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15 May 2024
Dogs & puppies

What we vaccinate against in dogs and puppies

What we vaccinate against in dogs and puppies

Canine Distemper is a virus that affects the nervous system, but can also cause thickened pads, fits, diarrhea, cough, and runny eyes and nose. Distemper is spread through contact, saliva and urine. The disease is very serious and often fatal. Distemper is rarely seen in the UK due to good immunity provided by regular vaccinations.  

Leptospirosis is a zoonotic disease which means it can also infect humans. It is a bacterial disease and is transmitted though the urine or blood of infected animals, directly or from the contaminated environment. Common infected areas are slow moving or still water and any areas that rats and rodents shed the disease. When people are infected, it is sometimes called Weil’s disease. 

Parvovirus, often referred to as parvo, is a virus that damages the lining of the intestines causing sever vomiting and diarrhoea, which weakens the immune system and attacks the cells in the dog's bone marrow. Parvo is contracted through the environment such as parks, gardens, and fields, it can be shed in the faeces of infected dogs and will survive in the environment for many months and even years. This virus is extremely infectious, requiring only a very small dose of virus to cause infection. Unvaccinated puppies are most suspectable to parvo virus and if treated early can make a full recovery  

Other vaccinations can be given to dogs under certain circumstances, the most common of which are kennel cough and rabies.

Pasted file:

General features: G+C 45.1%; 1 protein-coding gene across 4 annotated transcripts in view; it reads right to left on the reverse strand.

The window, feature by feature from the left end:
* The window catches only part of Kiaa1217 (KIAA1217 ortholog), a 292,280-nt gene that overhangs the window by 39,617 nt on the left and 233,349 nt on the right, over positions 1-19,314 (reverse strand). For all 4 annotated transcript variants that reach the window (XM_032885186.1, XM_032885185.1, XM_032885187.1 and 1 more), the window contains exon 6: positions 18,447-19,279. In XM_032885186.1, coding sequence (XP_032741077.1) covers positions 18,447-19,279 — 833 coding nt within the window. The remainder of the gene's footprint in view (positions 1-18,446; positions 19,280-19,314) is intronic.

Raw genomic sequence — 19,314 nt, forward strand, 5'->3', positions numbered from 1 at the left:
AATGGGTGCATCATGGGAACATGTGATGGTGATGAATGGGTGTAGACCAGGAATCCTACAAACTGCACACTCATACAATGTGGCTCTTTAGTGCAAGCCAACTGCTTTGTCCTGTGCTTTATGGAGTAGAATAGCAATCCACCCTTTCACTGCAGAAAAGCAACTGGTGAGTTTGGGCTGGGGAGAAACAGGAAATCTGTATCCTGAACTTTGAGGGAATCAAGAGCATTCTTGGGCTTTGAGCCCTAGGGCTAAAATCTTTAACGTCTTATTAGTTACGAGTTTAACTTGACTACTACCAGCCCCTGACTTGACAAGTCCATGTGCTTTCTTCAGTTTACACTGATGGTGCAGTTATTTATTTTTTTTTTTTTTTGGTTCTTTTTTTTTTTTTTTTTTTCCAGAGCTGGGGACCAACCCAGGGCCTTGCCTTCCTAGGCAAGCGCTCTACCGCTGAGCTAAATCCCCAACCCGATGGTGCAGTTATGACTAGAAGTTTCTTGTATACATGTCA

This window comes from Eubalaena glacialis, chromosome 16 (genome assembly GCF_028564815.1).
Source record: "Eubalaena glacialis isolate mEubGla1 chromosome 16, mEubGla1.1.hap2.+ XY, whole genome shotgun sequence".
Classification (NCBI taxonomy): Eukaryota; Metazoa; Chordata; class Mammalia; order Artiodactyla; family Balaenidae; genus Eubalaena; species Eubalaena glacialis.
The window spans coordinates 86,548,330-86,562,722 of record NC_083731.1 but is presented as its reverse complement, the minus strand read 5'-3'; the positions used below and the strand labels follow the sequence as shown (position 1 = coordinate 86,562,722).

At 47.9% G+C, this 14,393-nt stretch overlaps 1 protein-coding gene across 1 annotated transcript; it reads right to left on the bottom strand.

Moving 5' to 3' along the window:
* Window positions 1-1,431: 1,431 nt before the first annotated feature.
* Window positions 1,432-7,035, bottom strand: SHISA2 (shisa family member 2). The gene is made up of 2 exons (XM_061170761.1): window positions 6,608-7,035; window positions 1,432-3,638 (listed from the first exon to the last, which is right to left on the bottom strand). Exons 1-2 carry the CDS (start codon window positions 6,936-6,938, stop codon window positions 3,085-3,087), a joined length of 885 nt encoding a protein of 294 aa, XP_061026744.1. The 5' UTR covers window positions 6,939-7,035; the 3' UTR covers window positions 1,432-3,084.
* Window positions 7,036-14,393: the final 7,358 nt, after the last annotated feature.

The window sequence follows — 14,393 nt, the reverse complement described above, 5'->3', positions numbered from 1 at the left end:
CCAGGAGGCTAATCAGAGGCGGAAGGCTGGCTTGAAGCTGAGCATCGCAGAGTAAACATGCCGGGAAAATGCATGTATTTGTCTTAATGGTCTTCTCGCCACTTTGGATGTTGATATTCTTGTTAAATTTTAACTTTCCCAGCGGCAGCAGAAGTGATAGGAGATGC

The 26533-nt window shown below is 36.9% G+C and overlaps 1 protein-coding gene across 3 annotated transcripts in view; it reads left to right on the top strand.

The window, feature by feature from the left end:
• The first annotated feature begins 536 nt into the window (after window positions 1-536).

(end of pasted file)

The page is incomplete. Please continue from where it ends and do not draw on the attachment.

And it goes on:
Kennel Cough Vaccination – this protects against a respiratory virus and a respiratory bacteria. These two infections are responsible for the large majority of kennel cough outbreaks so vaccination can provide up to 80% protection. Infection occurs through close shared air space or nose-to-nose contact with an infected dog. Risk is highest when several dogs come into close contact in a shared airspace such as kennels, training classes or dog shows. Infection is rarely dangerous, with most dogs recovering fully without treatment. Symptoms are typically persistent coughing, which can last up to 3 weeks before recovery. More serious complication such as pneumonia are rare. 

Rabies Vaccination – Rabies is currently not endemic in the UK so protection is not required for dogs living here. If you want to take your dog to other countries then a rabies vaccine is likely to be required. If you are considering travelling with your dog please speak to the veterinary team for country specific advice and check with DEFRA for legislation guidelines. 

If you have any questions regarding vaccinations, please contact the practice. 

Find out which vaccinations are included in our monthly healthcare plan

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